Do you think the first amendment, the right to free speech, applies to Facebook? Scroll down to see the results.
The constitution has long given us Americans the First Amendment – the right to free speech. The constitution was implemented long before social media ever existed, so often we question how far our right extends in this technological, social media age. The topic of how free speech applies online was intensified after Facebook and other social media services removed “The Alex Jones Show” and other content created by Jones – Infowars.
It went down like a chain reaction, all within hours of each other, as Apple, YouTube, Facebook and Spotify removed shows, podcasts, channels, and pages for the far-right sites. LinkedIn, MailChimp, Pinterest and Stitcher followed and removed or terminated Jones’ and Inforwars’ accounts, too.
Alex Jones has become the Internet’s notorious conspiracy theorist, and his right-wing website has become a leading peddler of delivering false information online. They have used social media for years to spread dark and bizarre theories, such as that the Sandy Hook school shooting was a hoax and that Democrats run a global child-sex ring.
The rise of misinformation online around elections, is what led to tech companies being faced with having to face increasing calls from lawmakers and the news media to address their role in the spreading of false information. If you can recall, false information such as ‘Fake News’ was accused of causing an interference in the 2016 presidential election. Tech companies have stepped up enforcement – but that has left them to face accusations for being political bias, largely from conservatives.
Online sites justified their move of removing Jones and Infowars for violating their company’s policies on hate and speech. All social media sites are run by companies that set their own rules. They don’t have to follow the same structures on free speech that the government does. These private companies have terms and services that users and consumers sign, to participate. Often, people fail to read them, but companies hold them to protect themselves, as in this case. They are protected under those signed terms, which in this case, they state Alex Jones and Infowars have violated. Facebook says they don’t allow hate speech, which Twitter does up to a point. This is an example of how different company policies vary from site to site.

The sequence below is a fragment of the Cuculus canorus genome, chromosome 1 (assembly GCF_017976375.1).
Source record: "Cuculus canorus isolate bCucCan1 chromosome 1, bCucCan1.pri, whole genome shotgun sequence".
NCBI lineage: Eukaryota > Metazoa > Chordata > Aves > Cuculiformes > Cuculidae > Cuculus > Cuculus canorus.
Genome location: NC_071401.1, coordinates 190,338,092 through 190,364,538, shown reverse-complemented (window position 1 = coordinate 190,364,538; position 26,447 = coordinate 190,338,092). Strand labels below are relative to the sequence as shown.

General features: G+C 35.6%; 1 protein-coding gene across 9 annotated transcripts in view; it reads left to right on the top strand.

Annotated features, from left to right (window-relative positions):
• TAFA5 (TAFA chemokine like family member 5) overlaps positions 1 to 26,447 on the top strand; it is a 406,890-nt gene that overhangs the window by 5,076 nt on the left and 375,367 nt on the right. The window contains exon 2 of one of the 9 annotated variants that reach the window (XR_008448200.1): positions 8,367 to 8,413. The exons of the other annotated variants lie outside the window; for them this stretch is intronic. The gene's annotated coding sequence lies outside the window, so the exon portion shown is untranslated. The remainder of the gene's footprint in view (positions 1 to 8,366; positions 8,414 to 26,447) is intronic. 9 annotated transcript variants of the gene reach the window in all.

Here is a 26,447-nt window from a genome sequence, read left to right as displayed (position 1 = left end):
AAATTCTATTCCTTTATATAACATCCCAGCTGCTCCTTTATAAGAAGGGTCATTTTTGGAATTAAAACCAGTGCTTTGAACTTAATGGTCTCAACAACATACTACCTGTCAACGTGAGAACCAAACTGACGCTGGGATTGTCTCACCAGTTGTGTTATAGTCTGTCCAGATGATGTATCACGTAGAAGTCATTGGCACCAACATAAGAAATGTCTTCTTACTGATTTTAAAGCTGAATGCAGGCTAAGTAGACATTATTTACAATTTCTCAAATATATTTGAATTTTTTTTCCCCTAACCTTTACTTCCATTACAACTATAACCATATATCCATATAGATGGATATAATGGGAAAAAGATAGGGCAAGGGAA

“As private companies, Apple, Facebook and Spotify can decide what content appears on their platforms, so I wouldn’t call (the tech sites’ actions) a violation of speech,” said Lata Nott, executive director of the First Amendment Center at the Freedom Forum Institute in Washington, D.C.
In the public forum, even hateful speech is protected under the First Amendment. Legally, they were justified for the removal of content. Many argue that regardless, the First Amendment should hold in every sense on social media sites, such as Facebook. This is how Facebook and other social media sites can stop Infowars, but not break the First Amendment.
Does the first amendment, the right to free speech, applies to Facebook? 77% of people say it absolutely does, while 23% of people don’t think so, because they are a forum. Read the full story on USA Today here.
Here’s how people on the Zip app are weighing in on this all over the country!
Do you think the first amendment, the right to free speech, applies to Facebook?
No, it’s a forum